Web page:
The easiest solution is prevention. If your family always eats fruits and vegetables and begins giving baby vegetables as the first foods, the whole process is easier. But if you are just now starting to eat healthier, there is still hope.
|Picky by CarbonNYC on Flickr|
Preschoolers especially seem to pick certain foods and want to eat them over and over. Many parents just let this go because at least the child is eating something, right? That is because it takes at least 10 times of tasting a food for a baby or preschooler to know what it is going to taste like. The foods they have had before are more comfortable for them, because they know what to expect.
There are some things that are going on physically that change how babieseat when they become about two. In the first year babies grow very quickly. They need a lot of food compare to their body size to maintain that growth. By the time they are two, that growth has slowed down. Preschoolers do not need to eat much more than a 1 year old to get enough food.
Preschoolers also tend to get on a roll for the day. One day all they want one day is meat, the next day fruit, the next day carbs. This is really normal behavior for 1-3 year olds. It generally stops by age four, maybe five. As a parent, you primary goal is to get them to eat a wide variety of different foods. So, don’t fight the meat day, but make sure they eat more than chicken nuggets and hamburgers. I have not known many kids to have a vegetable day. So, vegetables may take more effort. Remember that children have more bitter taste buds than adults. That means the vegetables taste more bitter to your kids than they do to adults. Fresh baby vegetables that are raw or cooked as little as possible with make them taste better to little kids. What you don’t want to do is get into a power struggle with your two year old over food. This is a really hard battle to win, since you cannot make them swallow.
So how do you incorporate healthier food into a finicky child’s diet? Here are few ways to handle the finicky child dilemma:
Variation of The Same – In the case of a child who only eats a certain thing, like hot dogs, which are not the healthiest of foods, try substituting regular hot dogs with healthier low fat hot dogs made form turkey. The taste may be a little different at first, but visually they look the same as the others. So if they must eat them, at least this version is better for them. Try this with other foods as well, if all your child will eat is pasta, go for the whole wheat pasta’s that have Omega 3 and flaxseed in them, they will get more vitamins and minerals and less wasted calories.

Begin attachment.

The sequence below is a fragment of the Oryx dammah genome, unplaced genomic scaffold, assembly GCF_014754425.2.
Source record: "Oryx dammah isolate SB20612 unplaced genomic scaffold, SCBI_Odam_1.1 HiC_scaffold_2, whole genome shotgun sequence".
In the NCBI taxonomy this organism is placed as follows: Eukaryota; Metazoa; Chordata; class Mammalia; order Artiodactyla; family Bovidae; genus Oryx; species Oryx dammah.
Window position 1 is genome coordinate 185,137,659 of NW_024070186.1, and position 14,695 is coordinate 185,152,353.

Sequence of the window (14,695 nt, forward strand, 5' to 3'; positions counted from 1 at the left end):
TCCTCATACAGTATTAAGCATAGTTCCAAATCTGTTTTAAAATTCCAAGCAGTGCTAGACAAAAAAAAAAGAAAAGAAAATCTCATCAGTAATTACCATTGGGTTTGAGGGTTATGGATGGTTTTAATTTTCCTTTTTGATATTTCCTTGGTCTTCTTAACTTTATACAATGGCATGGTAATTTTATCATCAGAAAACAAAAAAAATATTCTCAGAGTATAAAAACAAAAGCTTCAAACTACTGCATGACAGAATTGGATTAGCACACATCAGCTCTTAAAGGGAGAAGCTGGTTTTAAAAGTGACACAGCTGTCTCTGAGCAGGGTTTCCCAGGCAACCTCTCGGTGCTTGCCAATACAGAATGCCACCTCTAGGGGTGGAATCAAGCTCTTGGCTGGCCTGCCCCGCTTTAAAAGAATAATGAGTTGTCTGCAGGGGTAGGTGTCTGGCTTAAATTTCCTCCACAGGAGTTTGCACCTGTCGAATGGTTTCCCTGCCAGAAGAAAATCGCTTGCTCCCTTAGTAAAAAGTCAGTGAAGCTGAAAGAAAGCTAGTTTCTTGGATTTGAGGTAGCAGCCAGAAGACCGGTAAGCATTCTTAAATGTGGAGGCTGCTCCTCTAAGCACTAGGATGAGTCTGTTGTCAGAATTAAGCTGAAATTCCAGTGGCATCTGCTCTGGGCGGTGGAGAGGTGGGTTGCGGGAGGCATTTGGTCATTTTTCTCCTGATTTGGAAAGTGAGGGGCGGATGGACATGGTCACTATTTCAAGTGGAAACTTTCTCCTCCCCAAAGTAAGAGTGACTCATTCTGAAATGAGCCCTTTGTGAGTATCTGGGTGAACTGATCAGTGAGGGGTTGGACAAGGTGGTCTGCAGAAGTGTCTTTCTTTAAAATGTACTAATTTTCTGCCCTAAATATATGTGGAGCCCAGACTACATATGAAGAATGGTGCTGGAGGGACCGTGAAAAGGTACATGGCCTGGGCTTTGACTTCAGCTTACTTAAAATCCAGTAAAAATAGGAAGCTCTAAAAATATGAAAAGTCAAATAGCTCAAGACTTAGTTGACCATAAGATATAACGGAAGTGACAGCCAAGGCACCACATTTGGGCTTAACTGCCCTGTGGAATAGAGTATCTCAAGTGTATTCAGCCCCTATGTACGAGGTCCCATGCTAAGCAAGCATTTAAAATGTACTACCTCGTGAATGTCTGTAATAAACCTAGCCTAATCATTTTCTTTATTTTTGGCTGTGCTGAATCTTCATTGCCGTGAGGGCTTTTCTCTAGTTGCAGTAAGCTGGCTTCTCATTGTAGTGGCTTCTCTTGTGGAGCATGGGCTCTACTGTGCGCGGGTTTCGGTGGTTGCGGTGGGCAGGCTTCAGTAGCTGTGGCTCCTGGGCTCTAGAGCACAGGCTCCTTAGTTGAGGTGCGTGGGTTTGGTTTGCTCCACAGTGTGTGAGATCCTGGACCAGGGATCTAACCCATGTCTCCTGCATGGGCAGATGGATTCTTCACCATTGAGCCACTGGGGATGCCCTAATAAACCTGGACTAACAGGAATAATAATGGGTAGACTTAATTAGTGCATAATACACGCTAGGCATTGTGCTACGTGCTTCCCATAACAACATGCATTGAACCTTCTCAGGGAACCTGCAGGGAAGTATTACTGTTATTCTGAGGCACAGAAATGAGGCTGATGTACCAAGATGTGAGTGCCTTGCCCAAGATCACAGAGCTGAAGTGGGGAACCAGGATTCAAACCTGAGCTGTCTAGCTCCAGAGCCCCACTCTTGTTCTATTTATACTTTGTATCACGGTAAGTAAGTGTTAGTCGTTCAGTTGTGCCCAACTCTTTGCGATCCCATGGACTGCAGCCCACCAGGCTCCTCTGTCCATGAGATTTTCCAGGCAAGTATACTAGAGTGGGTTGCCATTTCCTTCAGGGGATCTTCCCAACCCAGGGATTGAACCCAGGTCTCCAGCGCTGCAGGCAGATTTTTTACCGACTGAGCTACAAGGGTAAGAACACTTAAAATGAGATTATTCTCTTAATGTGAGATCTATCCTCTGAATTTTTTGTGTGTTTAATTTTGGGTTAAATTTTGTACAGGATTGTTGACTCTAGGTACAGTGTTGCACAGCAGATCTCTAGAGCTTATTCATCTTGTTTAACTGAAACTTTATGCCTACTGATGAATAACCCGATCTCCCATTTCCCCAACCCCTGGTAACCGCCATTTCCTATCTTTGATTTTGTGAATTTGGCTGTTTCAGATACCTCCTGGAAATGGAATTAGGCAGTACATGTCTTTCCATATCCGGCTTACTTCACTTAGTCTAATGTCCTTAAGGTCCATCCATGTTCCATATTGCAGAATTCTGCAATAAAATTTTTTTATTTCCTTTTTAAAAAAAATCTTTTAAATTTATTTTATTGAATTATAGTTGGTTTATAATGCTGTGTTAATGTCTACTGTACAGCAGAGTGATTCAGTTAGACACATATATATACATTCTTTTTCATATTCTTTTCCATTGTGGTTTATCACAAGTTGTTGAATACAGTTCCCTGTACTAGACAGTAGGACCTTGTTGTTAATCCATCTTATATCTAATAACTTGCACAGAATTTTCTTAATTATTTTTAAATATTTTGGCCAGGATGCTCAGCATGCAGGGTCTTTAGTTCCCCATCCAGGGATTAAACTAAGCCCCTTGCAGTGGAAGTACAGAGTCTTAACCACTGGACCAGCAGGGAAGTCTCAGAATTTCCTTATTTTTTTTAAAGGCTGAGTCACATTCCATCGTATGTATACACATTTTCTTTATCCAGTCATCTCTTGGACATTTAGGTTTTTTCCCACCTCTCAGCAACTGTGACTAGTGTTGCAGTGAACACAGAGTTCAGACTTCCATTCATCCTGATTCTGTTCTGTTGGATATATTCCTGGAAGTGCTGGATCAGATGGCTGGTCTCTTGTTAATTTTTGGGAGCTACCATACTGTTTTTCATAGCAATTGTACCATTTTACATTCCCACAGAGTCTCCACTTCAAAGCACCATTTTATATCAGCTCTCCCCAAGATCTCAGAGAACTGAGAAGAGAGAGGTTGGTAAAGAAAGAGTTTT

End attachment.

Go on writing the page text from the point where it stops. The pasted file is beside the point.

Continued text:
Make Food Fun - The best way to get your child to eat healthier meals is to make the food fun for them to eat. By having him or her help you make their food and creating a fun game out of it, your child will be more interested in actually trying the food they created. You could also try making tasting new foods a fun game; do a blind taste test of vegetables and fruits, and include a sibling or friend to join along. If the child sees someone else willing to try the foods, they will be more likely to do the same.
|IMG_5999.JPG by eyeliam on Flickr|
Give Them Their Own Space – Provide a low shelf or cupboard for your child to place their foods. Take them to the grocery store and help them pick out healthier versions of their favorite foods and allow them to put away their groceries in their own special place. They will feel like they have control over what choices they have and are more likely to eat the healthier versions because they helped choose them. I personally only do this with fruits and vegetables. My kids can pick the fresh produce they want, and they don’t have to ask me if they can eat it.
One At a Time – Incorporating a new food at each meal is the best way to coax your child into trying something new. Add a few pieces of a vegetable that they have never tried to the plate, they may just surprise you in trying it. Just don’t focus on that food, just place it on the plate and pretend like they already like it. Never force a child to clean their plate; the added pressure will have them refusing right off the bat. Let them make the decision about what they want to eat. Also, try to have one food at each meal that you know your child will eat. And then don’t make a meal or item just for the picky eater. That will only make it worse. Unless there is an underlying medical condition, your child will be fine even if they eat nothing at a meal. Be careful on the snacking though. You don’t want them to fill up on unhealthy foods between meals.
We also want to make sure picky eaters get the adequate vitamins needed to grow strong and healthy. It is recommended to incorporate into their schedule a multi-vitamin so they get the vitamins they are lacking from food.
Extreme Pickiness - In my experience, the pickiest eaters often have sensory issues. The tastes and textures of the foods overwhelm them. If you think this is an issue, discuss it with your medical provider. Especially if your child seems extremely picky and you are doing everything right and still are making no progress. You may be able to do some sensory integration work which can help. Your medical provider can refer you to a feeding therapist and possibly discover a diagnosis of sensory processing disorder, oral defensiveness or feeding disorder.